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Straw alternatives are available to use, – Raymond Samp


This post is also available in: English Russian

Recently UMDIS Mushroom Information Agency published the article about critical lack of straw in Spain. Similar situation we see in other countries, for example in Poland where the largest compost yards during last years struggle to find good straw for compost in that amount which is needed.

We tried to offer some alternatives which can be used for compost production instead of straw.

For this reason, we talked to one of the best specialists on compost and mushroom production in Europe and America, Raymond Samp, owner of Agari Culture Mushroom Consulting Services.Raymond Samp earned a Master of Science degree in Microbiology in the US, after University he was a teacher, and then he started career in mushroom industry and now have over 40 years experience. In his career he occupied every position from grower trainee to General Manager of mushroom farms or Group Manager of three farms in England. Raymond have been a cultural advisor or consultant for 30 years, and before that as manager or other senior positions on mushroom farms.  He has published over 100 articles and has provided consulting services on 6 continents and about 20 countries.  Finally he has presented speeches and seminars at many mushroom conferences around the world.


Raymond Samp shares a few theses about straw alternatives with us.

  • There are many alternatives to the basic composting raw materials of wheat straw and poultry manure. Many alternative raw materials I have used and instructed upon. Among the wheat straw alternatives are: barley straw, rye straw, rice straw, timothy/orchard grass hay, corn/maize stalks and stover. These things provide structure, but other carbon-based materials can be used to augment such as cottonseed hulls, ground corn cobs, cocoa shells, leaves, etc. Having said that, wheat straw is generally considered the best.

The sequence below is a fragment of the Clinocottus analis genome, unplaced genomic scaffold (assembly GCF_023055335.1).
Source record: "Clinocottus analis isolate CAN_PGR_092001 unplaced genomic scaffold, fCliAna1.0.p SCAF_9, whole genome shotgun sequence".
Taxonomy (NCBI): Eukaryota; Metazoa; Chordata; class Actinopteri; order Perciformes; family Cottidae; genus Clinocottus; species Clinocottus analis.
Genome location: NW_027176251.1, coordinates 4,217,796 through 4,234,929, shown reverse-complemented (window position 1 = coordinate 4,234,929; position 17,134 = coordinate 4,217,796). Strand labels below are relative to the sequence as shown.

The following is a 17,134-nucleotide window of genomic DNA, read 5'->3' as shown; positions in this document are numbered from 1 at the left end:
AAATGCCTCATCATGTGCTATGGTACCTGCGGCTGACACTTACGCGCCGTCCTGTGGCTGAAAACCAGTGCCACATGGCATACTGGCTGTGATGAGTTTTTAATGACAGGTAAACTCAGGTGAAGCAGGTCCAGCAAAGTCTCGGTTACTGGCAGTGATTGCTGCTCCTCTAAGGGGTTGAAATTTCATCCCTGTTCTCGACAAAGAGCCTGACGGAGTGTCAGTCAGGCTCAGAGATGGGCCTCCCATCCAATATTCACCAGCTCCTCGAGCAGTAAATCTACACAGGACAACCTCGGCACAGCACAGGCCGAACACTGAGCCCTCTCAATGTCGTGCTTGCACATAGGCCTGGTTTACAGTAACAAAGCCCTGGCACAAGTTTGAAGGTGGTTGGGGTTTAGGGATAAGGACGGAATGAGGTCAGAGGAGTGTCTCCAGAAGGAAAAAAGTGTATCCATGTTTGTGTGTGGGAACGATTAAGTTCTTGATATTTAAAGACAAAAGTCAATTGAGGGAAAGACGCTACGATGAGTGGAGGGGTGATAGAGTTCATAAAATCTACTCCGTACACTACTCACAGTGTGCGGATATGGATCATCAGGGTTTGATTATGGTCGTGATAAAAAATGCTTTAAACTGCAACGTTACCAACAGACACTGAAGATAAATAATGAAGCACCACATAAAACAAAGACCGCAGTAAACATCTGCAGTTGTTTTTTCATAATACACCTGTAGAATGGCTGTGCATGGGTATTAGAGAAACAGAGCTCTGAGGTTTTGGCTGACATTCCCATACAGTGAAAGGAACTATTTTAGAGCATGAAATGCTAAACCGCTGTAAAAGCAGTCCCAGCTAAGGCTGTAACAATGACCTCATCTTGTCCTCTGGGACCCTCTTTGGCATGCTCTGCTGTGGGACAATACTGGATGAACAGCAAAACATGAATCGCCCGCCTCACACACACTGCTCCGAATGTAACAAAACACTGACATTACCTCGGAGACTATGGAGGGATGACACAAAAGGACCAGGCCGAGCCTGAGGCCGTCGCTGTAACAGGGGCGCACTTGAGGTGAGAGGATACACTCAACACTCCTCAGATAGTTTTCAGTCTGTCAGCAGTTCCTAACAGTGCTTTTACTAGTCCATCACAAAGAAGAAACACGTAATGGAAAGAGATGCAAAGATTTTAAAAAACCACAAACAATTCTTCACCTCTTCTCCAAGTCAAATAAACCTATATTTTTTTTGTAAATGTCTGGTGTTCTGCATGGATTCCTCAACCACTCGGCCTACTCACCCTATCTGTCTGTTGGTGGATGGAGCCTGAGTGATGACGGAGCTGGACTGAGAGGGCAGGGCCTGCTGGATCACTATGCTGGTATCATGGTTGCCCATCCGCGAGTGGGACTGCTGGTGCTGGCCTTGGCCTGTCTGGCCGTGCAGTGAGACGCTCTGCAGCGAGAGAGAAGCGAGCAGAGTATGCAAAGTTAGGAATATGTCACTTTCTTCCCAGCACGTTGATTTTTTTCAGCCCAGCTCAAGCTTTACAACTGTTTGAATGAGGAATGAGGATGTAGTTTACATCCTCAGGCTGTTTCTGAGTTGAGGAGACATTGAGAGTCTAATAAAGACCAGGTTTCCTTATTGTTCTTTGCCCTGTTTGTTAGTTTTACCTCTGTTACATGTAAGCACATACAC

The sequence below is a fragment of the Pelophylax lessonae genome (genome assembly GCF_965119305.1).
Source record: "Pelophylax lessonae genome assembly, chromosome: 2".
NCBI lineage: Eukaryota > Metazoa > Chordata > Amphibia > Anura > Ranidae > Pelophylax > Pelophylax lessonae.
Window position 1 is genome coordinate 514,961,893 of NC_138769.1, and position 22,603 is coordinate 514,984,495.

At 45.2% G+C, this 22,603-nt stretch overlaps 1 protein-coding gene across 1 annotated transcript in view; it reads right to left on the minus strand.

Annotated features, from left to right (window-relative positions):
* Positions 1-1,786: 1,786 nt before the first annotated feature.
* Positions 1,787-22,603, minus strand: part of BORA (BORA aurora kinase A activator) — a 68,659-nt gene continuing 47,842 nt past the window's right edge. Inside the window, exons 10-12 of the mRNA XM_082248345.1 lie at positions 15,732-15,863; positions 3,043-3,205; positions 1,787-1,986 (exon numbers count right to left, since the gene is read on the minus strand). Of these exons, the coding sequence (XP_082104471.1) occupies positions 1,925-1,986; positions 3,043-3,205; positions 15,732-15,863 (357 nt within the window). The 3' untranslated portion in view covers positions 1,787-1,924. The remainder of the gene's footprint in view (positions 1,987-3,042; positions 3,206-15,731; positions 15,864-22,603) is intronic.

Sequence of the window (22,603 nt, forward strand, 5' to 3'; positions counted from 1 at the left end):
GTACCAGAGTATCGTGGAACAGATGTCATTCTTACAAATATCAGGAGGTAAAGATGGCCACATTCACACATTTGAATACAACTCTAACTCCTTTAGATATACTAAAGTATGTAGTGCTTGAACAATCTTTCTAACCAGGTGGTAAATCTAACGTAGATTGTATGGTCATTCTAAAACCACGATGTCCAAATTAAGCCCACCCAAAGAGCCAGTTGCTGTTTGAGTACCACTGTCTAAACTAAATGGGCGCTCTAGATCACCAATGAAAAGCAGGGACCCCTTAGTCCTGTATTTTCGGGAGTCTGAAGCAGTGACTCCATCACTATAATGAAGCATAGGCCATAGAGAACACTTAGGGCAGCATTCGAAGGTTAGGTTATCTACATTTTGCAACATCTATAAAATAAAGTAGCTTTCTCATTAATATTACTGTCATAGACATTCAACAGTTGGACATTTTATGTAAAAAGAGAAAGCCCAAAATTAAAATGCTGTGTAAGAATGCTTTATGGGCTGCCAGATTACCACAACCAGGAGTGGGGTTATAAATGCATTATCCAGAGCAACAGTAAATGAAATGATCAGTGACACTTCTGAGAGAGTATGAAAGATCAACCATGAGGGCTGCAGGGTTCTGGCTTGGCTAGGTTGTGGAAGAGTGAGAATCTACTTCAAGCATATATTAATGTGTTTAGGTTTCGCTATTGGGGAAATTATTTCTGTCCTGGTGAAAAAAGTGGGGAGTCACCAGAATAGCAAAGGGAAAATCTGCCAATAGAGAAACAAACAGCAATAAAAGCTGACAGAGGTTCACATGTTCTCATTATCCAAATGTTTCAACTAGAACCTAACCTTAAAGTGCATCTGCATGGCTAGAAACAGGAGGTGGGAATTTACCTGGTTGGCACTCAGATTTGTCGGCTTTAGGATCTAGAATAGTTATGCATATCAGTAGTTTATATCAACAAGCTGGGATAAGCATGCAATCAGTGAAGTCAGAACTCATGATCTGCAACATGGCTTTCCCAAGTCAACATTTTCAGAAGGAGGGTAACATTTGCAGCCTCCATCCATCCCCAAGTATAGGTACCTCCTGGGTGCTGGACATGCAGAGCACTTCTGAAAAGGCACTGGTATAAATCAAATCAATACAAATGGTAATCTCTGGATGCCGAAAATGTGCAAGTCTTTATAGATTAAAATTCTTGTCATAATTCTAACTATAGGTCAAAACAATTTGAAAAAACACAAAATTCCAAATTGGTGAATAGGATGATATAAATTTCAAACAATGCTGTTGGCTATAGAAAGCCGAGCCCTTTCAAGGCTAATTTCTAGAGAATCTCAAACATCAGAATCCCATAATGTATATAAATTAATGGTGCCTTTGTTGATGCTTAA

• And regarding nitrogen alternatives to poultry manure, there are also many. I have used many in my career for various reasons.  Some of them are turkey manure, various seed meals (cotton seed, soy, …), waste grains such as distiller’s or brewer’s, inorganic nitrogen such as urea, NH4SO4, etc.
  • Nutritionally there must be a carbon source that is high in complex carbohydrates such as cellulose, hemicellulose, and lignin that will provide the energy for the mushroom during the production process. Wheat straw optimally provides that requirement.
  • Structurally there must be raw materials that provide porosity for gaseous exchange during the phase I, phase II, phase III, and growing processes. Since the compost must breathe, the raw material must possess and retain enough resilience or structure to allow this to occur. Additionally, the raw materials must be able to absorb moisture and retain that moisture so that the mycelium, and eventually the mushroom, can easily extract it for its own biological processes as well as to expand the sporophore to its maximum capacity.  In a conventional formulation wheat straw provides this capability.